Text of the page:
August 26, 2022
SEOUL – The resort island of Jeju in South Korea will launch air routes for urban air mobility (UAM) and drone taxis dedicated to tourists on the island by 2025, as the first municipality in the country to do so. Aiming to deliver fast and accessible air mobility in the near future, the routes will connect the island’s popular tourist spots across the coast with fast and accessible air mobility in the near future, an executive who designed the route said Thursday. idea to the Korea Herald.
Jeju Island, in collaboration with South Korean airline Kencoa Aerospace and the Jeju Free International City Development Center (JDC), has designed three types of UAM routes on the island.
The first route connects Jeju International Airport to the southern region of Mosupo Island, which then connects Moseulpo to Gapado and Marado. The third route runs along the east coast near Seongsan Ilchulbong, a popular site also known as Sunrise Peak.
“This would allow tourists to board Jeju Airport’s electric vertical take-off and landing (eVTOL) aircraft to land directly at tourist spots and be transferred to nearby drone taxis. The time frame would be around 2025,” said Chung Chan-young, director of Kencoa Aerospace.
Jeju Special Self-Governing Province also plans to set up a Vertiport – a helipad-like area that can be on land, water or a structure on which eVTOLs can take off and land – at large-scale hotels where many visitors stay.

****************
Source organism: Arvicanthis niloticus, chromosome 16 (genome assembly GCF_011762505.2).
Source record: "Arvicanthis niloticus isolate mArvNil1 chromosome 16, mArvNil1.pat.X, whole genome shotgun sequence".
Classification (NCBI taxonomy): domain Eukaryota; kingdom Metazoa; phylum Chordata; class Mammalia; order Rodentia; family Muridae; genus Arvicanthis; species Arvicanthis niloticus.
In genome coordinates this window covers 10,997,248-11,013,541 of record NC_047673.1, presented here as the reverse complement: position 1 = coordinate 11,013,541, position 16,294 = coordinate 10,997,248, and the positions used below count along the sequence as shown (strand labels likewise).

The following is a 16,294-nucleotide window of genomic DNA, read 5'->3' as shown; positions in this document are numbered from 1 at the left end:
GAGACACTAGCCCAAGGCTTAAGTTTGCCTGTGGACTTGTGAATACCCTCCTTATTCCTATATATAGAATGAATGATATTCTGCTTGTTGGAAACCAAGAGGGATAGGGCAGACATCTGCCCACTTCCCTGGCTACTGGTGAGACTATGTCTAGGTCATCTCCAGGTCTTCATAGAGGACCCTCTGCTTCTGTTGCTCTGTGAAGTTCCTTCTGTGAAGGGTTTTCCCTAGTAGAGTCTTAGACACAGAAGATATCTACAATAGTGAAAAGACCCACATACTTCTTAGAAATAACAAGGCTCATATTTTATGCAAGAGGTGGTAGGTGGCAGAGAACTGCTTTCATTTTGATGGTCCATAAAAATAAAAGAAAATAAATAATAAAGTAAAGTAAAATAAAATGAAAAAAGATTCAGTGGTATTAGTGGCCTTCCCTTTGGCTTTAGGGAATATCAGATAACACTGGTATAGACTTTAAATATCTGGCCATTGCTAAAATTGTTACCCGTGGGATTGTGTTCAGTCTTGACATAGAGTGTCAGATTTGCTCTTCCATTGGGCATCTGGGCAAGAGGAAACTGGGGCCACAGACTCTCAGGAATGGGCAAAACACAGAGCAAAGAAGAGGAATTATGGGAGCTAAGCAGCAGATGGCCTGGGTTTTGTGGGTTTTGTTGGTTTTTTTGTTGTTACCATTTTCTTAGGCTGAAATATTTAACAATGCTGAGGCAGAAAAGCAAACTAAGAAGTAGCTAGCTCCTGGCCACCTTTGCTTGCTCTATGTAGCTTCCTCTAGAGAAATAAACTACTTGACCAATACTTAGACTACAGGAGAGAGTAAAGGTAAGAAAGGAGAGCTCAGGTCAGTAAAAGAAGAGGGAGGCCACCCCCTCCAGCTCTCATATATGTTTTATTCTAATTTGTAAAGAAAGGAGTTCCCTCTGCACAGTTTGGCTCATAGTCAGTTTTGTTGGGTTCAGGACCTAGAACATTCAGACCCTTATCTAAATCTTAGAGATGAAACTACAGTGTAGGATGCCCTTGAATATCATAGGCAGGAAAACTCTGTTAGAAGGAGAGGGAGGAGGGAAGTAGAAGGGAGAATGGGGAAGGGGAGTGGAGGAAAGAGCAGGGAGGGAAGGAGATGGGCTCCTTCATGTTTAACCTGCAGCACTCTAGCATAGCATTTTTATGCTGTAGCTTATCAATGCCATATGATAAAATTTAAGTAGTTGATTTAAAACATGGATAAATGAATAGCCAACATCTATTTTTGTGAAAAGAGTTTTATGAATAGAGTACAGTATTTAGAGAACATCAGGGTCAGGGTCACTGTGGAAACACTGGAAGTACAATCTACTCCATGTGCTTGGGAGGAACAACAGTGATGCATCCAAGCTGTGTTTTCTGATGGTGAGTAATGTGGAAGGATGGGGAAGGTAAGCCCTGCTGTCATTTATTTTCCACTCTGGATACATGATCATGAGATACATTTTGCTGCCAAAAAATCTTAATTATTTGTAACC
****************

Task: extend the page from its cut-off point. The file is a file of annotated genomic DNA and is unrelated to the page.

Jeju’s idea of rolling out UAM as tourist transportation is highly feasible and can happen early, Chung said, citing Seoul City’s plan to “test” a UAM route that connects Jeju International Airport. Gimpo in central Yongsan-gu, Seoul. The plan, however, hit a snag as the presidential office moved to Yongsan-gu in May.
“Flying a UAM aircraft across the island’s coast is less of a problem than operating an air taxi in Seoul, where flying drones or planes in areas like Yongsan is heavily restricted by government regulations,” Chung said.
According to the Ministry of Transportation, major areas of Seoul and all airspace along the Han River are no-fly zones.
“Jeju functions as a perfect testbed and the best location to leverage UAM for the benefits of the region. Examining geographic features across the coastline is less complicated, and establishing a Vertiport on the sea can also work,” Chung added.
Meanwhile, the Department of Transportation has submitted its bill that would establish requirements and regulations for UAM, the Korea Herald learned in interviews. It is the first of its kind in the world, according to sources. If approved by the National Assembly, South Korea would become the first country to have dedicated UAM regulations, the sources added.
The special law should separate the UAM from the legal boundary of the current aviation law. Flying cars would be advised not to fly at helicopter altitude, which is about 450 meters above the ground. The rule for UAM could vary between 300 and 600 meters above the ground.
As part of the government’s plan to commercialize UAM in central cities by 2025, the Ministry of Transportation launched a K-UAM Grand Challenge in February to coordinate all UAM-related activities of South Korea. South as part of its goal to activate emerging aviation markets.
Major companies like SK Telecom, Hyundai Motor Group and Hanwha Systems have formed consortia to participate in the government-led evaluation and demonstration test, which will take place in Goheung, South Jeolla Province, from the ‘next year.